Contribution Volatility and Public Pension Reform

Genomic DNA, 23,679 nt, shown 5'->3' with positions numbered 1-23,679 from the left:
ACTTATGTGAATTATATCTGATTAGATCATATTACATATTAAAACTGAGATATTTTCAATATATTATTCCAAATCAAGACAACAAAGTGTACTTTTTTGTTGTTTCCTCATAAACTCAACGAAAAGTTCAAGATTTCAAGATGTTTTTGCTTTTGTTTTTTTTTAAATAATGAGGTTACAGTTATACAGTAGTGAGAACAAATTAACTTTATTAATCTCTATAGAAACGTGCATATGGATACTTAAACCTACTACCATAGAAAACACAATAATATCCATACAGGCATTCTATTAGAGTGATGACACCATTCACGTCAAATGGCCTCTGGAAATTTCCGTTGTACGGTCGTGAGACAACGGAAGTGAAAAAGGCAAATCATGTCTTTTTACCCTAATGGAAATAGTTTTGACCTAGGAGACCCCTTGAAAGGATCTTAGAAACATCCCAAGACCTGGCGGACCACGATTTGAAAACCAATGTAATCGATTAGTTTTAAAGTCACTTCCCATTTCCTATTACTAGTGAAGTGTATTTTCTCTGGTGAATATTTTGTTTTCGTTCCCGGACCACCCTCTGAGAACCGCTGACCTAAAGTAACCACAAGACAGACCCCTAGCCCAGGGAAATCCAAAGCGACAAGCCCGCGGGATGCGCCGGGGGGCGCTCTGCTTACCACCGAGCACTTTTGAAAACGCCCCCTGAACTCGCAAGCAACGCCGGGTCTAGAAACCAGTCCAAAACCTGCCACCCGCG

In the wake of the economic downturn of 2008–2009, researchers and policymakers have focused considerable attention on the extent of unfunded liabilities in US public sector pension plans and the implications for the long term fiscal sustainability of state and local governments. In response to the growth in liabilities, many states have introduced legislation that cuts back on defined benefit (DB) plan commitments, in some cases even shifting the pension system from a DB to a defined contribution or hybrid plan. This paper explores the factors that have led states to engage in pension reform, focusing particular attention on one factor that has only recently gained attention in the research literature: contribution volatility. While unfunded liabilities have significant long-term solvency implications, in the short term fluctuations in the amount of required contributions pose substantial difficulties for the ability of plan sponsors to balance budgets and engage in strategic planning. We begin by quantifying the volatility in the required contributions US states were expected to make between 2001 and 2013 and comparing the volatility of pension spending to other relevant tax and spending measures. Next, we describe the various types of pension reforms that states have implemented and examine the fiscal pressures facing those states that have engaged in reform. States with greater fluctuations in their required payments have been more likely to reduce benefits and increase employee contributions; they have also been more likely to institute these reforms sooner.